A PICTURE POST PHOTOGRAPHER: HAYWOOD MAGEE
Two of Magee’s picture stories describe different aspects of Black experience in the 1940s and 50s.
US Coloured Troops Hold An Evening Service (1942) shows an open-air gathering of Black soldiers in an Army camp, sitting on grass around a patch of concrete, from where an Army chaplain addresses them. Next to him is a soldier on a small upright piano.
Magee’s photos concentrate on the faces of the soldiers: subdued, watchful, contemplative.
Documentary photographer Charlie Phillips discusses "30,000 Colour Problems"
The second, unpromisingly titled 30,000 Colour Problems (1956), states:
West Indian immigrants are now arriving in Britain at the rate of 3,000 a month. This year 30,000 are expected. All seek work and homes. Both are becoming difficult to find. Trouble and distress are brewing.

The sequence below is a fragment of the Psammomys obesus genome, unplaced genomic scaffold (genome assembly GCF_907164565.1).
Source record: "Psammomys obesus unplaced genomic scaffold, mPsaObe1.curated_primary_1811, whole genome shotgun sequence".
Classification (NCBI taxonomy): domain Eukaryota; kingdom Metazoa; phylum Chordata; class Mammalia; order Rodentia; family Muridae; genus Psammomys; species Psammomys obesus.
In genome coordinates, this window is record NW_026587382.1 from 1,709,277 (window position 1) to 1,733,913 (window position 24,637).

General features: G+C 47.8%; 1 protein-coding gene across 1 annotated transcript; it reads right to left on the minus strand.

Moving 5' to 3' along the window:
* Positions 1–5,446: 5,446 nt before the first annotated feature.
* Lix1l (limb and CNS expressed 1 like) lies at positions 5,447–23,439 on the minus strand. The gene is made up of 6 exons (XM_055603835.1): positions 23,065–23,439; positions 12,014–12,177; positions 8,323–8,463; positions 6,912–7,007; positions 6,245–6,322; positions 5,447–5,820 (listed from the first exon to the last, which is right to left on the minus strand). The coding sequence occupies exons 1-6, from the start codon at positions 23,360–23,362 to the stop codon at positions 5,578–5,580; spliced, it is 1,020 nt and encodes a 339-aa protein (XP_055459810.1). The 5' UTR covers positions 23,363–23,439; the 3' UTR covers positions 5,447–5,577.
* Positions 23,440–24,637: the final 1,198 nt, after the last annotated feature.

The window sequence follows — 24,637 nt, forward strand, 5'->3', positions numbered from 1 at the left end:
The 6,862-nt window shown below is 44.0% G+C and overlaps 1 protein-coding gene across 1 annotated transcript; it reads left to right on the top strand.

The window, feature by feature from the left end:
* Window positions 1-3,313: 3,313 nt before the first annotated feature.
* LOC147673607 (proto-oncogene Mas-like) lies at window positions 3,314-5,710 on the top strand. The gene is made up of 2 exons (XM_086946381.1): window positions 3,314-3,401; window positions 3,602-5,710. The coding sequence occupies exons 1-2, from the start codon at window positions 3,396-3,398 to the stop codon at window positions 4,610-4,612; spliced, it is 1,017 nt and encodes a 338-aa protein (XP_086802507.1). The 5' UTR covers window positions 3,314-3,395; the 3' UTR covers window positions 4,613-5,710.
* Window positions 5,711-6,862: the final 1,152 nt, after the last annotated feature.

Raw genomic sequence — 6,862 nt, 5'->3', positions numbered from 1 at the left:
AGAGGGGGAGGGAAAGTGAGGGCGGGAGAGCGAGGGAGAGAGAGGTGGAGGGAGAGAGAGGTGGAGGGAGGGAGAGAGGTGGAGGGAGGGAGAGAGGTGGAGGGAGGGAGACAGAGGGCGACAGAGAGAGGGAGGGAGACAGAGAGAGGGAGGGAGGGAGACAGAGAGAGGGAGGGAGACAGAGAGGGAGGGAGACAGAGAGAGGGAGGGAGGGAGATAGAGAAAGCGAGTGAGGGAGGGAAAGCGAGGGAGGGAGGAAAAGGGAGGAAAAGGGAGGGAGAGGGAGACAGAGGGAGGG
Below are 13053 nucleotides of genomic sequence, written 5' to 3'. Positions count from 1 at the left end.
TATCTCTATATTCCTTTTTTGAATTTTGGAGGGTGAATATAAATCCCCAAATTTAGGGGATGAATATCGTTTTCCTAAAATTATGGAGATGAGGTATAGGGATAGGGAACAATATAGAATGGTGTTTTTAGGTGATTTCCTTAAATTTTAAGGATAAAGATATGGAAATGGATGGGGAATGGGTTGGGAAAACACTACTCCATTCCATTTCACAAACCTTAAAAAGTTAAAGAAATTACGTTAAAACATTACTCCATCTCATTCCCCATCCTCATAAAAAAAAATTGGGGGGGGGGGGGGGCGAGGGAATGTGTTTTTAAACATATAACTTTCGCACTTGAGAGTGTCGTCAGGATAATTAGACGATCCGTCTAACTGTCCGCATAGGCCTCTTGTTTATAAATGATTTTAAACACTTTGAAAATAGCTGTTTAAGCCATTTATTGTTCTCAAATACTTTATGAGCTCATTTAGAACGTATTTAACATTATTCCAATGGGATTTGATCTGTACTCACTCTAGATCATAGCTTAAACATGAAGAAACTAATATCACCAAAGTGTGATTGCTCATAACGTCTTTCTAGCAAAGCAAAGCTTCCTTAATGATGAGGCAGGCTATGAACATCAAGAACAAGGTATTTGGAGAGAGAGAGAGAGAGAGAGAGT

But while Hilda Marchant’s text talks grimly about possible social unrest and exploitation, the photos tell a different story.
Magee puts together a subtle mixture of photos, some suggesting conflict and confrontation with the authorities, others cooperation and goodwill; some reflecting weariness and disappointment, others optimistic excitement at the life awaiting them.
The young women, in particular, appear elegant, poised, as they glance at the camera. Many of the men, by contrast, look preoccupied, tense: in two photos, men are hiding their faces from the camera, pushed up against barriers, hemmed in by policemen.
Magee creates a complex picture which is clearly sympathetic to his subjects, and astutely balances the mix of optimism and deep anxiety which the new arrivals must have experienced.